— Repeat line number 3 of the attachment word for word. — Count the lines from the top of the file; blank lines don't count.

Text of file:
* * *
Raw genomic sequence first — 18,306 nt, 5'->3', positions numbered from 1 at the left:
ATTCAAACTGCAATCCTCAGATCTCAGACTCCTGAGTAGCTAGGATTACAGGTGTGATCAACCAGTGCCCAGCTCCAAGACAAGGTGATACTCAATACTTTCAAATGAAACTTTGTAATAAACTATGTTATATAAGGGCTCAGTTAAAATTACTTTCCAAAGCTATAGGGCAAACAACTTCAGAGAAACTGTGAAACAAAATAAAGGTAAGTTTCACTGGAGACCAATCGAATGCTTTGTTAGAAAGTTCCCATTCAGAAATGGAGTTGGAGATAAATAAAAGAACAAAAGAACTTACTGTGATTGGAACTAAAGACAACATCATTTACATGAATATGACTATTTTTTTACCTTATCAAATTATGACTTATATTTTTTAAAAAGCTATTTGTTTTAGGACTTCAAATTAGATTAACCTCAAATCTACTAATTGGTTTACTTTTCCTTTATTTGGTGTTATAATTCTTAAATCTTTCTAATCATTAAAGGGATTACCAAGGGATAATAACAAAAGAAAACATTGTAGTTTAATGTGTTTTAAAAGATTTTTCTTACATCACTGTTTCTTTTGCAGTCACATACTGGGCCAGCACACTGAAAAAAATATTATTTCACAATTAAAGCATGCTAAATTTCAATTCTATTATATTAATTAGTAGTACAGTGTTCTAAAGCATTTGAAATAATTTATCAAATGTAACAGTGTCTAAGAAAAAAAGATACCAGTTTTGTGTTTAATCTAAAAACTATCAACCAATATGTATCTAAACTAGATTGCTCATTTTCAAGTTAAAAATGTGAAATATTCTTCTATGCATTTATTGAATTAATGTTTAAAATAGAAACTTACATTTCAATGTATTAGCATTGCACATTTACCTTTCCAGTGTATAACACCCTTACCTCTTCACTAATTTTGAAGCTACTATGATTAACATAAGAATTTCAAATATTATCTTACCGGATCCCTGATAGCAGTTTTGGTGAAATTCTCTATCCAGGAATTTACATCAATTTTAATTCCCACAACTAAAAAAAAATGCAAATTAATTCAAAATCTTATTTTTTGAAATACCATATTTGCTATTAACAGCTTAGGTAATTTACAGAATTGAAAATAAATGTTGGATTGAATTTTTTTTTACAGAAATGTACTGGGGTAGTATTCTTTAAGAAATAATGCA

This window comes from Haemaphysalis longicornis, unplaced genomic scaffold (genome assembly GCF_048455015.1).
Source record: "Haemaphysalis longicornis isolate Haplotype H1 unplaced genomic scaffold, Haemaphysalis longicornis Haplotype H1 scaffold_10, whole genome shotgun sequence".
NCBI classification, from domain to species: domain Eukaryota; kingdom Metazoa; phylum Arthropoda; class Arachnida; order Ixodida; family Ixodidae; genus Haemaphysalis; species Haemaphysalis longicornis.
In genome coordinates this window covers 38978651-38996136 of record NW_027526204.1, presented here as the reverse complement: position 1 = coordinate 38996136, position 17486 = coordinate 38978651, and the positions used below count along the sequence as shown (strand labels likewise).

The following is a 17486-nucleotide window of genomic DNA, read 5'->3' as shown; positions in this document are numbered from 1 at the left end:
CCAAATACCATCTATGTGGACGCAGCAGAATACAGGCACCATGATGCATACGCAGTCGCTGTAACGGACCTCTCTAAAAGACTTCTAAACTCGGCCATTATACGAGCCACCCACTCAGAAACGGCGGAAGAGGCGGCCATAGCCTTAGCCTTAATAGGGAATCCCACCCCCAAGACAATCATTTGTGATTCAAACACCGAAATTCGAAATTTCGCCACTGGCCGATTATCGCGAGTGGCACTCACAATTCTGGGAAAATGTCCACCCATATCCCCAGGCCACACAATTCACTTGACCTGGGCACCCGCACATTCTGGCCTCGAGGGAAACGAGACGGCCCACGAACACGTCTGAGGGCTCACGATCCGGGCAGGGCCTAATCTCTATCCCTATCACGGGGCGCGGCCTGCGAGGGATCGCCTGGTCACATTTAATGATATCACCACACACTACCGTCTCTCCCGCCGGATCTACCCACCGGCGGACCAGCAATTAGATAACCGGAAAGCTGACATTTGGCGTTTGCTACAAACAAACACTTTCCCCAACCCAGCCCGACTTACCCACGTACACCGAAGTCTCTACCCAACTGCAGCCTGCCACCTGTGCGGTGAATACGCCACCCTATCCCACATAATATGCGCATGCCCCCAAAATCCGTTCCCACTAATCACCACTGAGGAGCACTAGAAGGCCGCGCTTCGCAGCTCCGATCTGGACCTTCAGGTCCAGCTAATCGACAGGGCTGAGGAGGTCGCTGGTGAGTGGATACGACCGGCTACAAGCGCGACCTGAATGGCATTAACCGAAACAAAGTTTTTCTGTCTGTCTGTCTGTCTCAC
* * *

This window comes from Haemaphysalis longicornis, unplaced genomic scaffold (genome assembly GCF_048455015.1).